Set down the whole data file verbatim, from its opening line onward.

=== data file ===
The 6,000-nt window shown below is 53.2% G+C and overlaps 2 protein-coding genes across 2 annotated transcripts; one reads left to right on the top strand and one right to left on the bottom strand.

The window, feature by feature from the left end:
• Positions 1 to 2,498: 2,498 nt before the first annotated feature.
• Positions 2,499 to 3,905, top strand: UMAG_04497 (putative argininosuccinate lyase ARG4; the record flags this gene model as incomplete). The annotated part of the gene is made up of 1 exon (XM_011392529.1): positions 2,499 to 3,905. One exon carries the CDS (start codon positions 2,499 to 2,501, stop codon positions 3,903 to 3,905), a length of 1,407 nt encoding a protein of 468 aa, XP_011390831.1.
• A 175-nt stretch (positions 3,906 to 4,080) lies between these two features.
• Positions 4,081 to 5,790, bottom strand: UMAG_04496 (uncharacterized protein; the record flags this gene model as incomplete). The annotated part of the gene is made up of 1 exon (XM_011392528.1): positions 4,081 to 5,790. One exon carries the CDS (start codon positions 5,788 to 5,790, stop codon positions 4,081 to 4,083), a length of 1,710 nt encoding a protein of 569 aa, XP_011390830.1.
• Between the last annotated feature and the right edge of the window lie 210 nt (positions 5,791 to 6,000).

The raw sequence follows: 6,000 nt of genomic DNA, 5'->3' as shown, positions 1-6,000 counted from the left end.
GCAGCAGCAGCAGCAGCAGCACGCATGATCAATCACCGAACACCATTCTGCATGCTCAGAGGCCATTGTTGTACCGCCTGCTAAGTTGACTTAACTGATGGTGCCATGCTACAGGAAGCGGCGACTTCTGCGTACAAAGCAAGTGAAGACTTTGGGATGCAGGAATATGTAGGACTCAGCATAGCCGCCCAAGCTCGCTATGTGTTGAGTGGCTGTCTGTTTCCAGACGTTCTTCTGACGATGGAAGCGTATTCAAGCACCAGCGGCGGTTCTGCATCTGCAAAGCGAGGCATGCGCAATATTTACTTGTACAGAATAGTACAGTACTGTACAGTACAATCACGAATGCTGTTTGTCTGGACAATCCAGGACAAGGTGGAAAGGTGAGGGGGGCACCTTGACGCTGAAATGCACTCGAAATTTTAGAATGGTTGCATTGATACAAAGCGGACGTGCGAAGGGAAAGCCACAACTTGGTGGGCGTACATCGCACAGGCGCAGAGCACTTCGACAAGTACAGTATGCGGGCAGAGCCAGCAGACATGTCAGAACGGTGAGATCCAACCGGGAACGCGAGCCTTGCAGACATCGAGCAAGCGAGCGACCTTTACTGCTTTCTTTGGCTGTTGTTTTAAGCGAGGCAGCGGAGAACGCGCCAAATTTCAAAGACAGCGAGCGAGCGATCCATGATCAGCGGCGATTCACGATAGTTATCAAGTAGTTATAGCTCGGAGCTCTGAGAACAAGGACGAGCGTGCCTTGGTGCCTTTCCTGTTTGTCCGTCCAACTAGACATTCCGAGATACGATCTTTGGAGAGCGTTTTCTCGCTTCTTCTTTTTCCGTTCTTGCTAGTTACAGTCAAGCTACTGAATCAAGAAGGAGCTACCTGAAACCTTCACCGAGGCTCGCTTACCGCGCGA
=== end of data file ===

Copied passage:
The 6,000-nt window shown below is 53.2% G+C and overlaps 2 protein-coding genes across 2 annotated transcripts; one reads left to right on the top strand and one right to left on the bottom strand.

The window, feature by feature from the left end:
• Positions 1 to 2,498: 2,498 nt before the first annotated feature.
• Positions 2,499 to 3,905, top strand: UMAG_04497 (putative argininosuccinate lyase ARG4; the record flags this gene model as incomplete). The annotated part of the gene is made up of 1 exon (XM_011392529.1): positions 2,499 to 3,905. One exon carries the CDS (start codon positions 2,499 to 2,501, stop codon positions 3,903 to 3,905), a length of 1,407 nt encoding a protein of 468 aa, XP_011390831.1.
• A 175-nt stretch (positions 3,906 to 4,080) lies between these two features.
• Positions 4,081 to 5,790, bottom strand: UMAG_04496 (uncharacterized protein; the record flags this gene model as incomplete). The annotated part of the gene is made up of 1 exon (XM_011392528.1): positions 4,081 to 5,790. One exon carries the CDS (start codon positions 5,788 to 5,790, stop codon positions 4,081 to 4,083), a length of 1,710 nt encoding a protein of 569 aa, XP_011390830.1.
• Between the last annotated feature and the right edge of the window lie 210 nt (positions 5,791 to 6,000).

The raw sequence follows: 6,000 nt of genomic DNA, 5'->3' as shown, positions 1-6,000 counted from the left end.
GCAGCAGCAGCAGCAGCAGCACGCATGATCAATCACCGAACACCATTCTGCATGCTCAGAGGCCATTGTTGTACCGCCTGCTAAGTTGACTTAACTGATGGTGCCATGCTACAGGAAGCGGCGACTTCTGCGTACAAAGCAAGTGAAGACTTTGGGATGCAGGAATATGTAGGACTCAGCATAGCCGCCCAAGCTCGCTATGTGTTGAGTGGCTGTCTGTTTCCAGACGTTCTTCTGACGATGGAAGCGTATTCAAGCACCAGCGGCGGTTCTGCATCTGCAAAGCGAGGCATGCGCAATATTTACTTGTACAGAATAGTACAGTACTGTACAGTACAATCACGAATGCTGTTTGTCTGGACAATCCAGGACAAGGTGGAAAGGTGAGGGGGGCACCTTGACGCTGAAATGCACTCGAAATTTTAGAATGGTTGCATTGATACAAAGCGGACGTGCGAAGGGAAAGCCACAACTTGGTGGGCGTACATCGCACAGGCGCAGAGCACTTCGACAAGTACAGTATGCGGGCAGAGCCAGCAGACATGTCAGAACGGTGAGATCCAACCGGGAACGCGAGCCTTGCAGACATCGAGCAAGCGAGCGACCTTTACTGCTTTCTTTGGCTGTTGTTTTAAGCGAGGCAGCGGAGAACGCGCCAAATTTCAAAGACAGCGAGCGAGCGATCCATGATCAGCGGCGATTCACGATAGTTATCAAGTAGTTATAGCTCGGAGCTCTGAGAACAAGGACGAGCGTGCCTTGGTGCCTTTCCTGTTTGTCCGTCCAACTAGACATTCCGAGATACGATCTTTGGAGAGCGTTTTCTCGCTTCTTCTTTTTCCGTTCTTGCTAGTTACAGTCAAGCTACTGAATCAAGAAGGAGCTACCTGAAACCTTCACCGAGGCTCGCTTACCGCGCGA